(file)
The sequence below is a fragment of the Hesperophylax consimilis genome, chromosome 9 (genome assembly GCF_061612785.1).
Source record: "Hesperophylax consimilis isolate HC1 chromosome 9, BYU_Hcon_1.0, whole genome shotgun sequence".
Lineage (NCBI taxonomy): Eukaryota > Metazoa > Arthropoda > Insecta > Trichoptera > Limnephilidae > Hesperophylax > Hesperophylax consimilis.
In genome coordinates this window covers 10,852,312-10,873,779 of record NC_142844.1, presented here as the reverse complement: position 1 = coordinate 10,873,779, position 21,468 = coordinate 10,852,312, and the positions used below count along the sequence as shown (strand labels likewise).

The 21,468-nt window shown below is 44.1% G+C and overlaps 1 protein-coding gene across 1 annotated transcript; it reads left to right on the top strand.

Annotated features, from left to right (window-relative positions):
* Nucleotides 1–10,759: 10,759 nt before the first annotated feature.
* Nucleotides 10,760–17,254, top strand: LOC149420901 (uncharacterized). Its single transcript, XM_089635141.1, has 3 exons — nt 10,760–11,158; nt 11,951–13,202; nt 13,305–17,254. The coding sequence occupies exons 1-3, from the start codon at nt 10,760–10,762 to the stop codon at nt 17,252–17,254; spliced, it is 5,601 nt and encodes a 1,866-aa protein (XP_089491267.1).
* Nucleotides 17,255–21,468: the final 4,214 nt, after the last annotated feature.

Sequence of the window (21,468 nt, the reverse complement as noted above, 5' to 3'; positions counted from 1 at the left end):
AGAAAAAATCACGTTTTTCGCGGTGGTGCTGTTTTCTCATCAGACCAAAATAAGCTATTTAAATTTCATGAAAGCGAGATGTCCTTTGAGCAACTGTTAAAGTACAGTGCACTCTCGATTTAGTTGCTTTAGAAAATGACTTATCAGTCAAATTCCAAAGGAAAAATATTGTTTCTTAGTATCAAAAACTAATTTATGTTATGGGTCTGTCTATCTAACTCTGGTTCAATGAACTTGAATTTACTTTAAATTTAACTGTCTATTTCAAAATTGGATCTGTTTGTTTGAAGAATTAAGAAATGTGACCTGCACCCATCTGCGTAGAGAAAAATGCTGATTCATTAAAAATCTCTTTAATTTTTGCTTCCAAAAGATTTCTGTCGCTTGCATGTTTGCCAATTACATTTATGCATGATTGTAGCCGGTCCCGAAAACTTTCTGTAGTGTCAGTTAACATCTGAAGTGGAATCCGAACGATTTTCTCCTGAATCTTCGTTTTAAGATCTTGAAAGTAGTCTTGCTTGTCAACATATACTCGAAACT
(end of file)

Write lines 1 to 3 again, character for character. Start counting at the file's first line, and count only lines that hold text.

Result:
The sequence below is a fragment of the Hesperophylax consimilis genome, chromosome 9 (genome assembly GCF_061612785.1).
Source record: "Hesperophylax consimilis isolate HC1 chromosome 9, BYU_Hcon_1.0, whole genome shotgun sequence".
Lineage (NCBI taxonomy): Eukaryota > Metazoa > Arthropoda > Insecta > Trichoptera > Limnephilidae > Hesperophylax > Hesperophylax consimilis.